After images surfaced of Chet Faker’s shaven hipster beard, it became clear that his next efforts would be an attempt to somewhat distance himself from his previous work. Chet Faker’s newest collaboration with Marcus Marr is, as expected, substantially different from what we’re used to. The four-track EP Work is perhaps less of a step forward than an enormous leap sideways, although the calm, soothing nature of Chet Faker’s vocals remain as comforting as ever.
‘The Trouble With Us,’ is the first we heard from the new EP, and it quickly demonstrated the new direction that Faker has taken. It’s a razor sharp departure from the lo-fi, downtempo tunes of his first album, Built on Glass. An unusually upbeat track, ‘The Trouble With Us,’ is funky, groovy and unapologetically catchy. It’s characterised by jagged guitars and a shrill falsetto hook that carefully bursts into the colourful, sing-a-long chorus (“Ooh God, that’s the trouble with me/I need the trouble with you.”) It’s certainly one for the dancefloor, and has all the ingredients of a perfect funk song, with the ever so familiar chill factor of Chet Faker.
The rest of Work is quite different to ‘The Trouble With Us,’ with the three remaining tracks being extended in length, each running for over 6 minutes. Opener, ‘Birthday Card,’ feels like one of those club tracks you could dance to endlessly on a night out, although lyrically, it seems to become something more profound as Faker chimes in quietly with, “I want to be something/I want to feel your heart”. The light, pulsating instrumental beat travels slowly into a fine bridge boasting a psychedelic-influenced guitar solo, the single coming together wholesomely and without hesitation.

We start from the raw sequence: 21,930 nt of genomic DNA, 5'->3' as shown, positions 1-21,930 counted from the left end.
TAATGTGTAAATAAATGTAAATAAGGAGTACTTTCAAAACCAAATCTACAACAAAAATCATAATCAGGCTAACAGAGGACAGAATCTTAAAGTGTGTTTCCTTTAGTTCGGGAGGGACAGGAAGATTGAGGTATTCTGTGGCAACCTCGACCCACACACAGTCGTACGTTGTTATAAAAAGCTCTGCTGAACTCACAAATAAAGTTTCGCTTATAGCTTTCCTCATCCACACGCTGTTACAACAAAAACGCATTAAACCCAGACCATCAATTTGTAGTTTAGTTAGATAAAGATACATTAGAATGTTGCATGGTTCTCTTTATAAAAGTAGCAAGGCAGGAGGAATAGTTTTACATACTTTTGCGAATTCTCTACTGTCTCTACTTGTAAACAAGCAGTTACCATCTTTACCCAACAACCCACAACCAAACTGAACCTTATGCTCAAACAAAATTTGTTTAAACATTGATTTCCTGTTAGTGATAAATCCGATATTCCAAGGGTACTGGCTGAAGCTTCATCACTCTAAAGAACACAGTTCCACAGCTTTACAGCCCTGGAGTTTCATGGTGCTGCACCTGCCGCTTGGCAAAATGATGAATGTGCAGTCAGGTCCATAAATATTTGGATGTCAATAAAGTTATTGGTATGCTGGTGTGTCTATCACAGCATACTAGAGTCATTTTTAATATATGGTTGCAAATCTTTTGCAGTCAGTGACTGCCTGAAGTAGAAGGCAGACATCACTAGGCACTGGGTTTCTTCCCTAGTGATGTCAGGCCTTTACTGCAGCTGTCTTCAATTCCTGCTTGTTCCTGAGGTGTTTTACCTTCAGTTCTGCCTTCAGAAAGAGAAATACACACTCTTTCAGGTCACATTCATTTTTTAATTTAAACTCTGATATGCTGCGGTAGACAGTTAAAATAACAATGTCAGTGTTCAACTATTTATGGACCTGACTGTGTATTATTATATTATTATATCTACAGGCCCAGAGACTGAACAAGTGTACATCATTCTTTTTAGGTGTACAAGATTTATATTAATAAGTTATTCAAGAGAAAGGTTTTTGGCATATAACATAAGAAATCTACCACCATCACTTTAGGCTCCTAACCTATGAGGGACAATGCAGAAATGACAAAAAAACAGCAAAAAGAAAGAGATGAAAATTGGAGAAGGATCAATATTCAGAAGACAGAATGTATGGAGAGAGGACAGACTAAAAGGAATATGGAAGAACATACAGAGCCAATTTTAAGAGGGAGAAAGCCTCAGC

‘Learning For Your Love’ is sonically similar to ‘Birthday Card’; a drawn-out introduction moving slowly into an opening verse. Despite this, the chorus of ‘Learning For Your Love,’ erupts into an ‘80s inspired synth based display. As the EP draws to a close, ‘Killing Jar,’ is soulful, while still somewhat heavier than the other tracks. Unfortunately, it’s length works against it, as it does not aptly demand attention as soon as the other tracks. By the three minute mark, the track grows in complexity, with a strong bass and guitar joining the backing instrumental. Faker’s vocals are on point here, however, and the track certainly shines at some points.
Chet Faker and Marcus Marr’s collaboration, Work EP is a unique change of pace. Like his previous productions, the tracks seem meticulously thought-out and well crafted. They’re just somewhat different. Work feels like a demonstration of growth and change – neither a step forward nor back.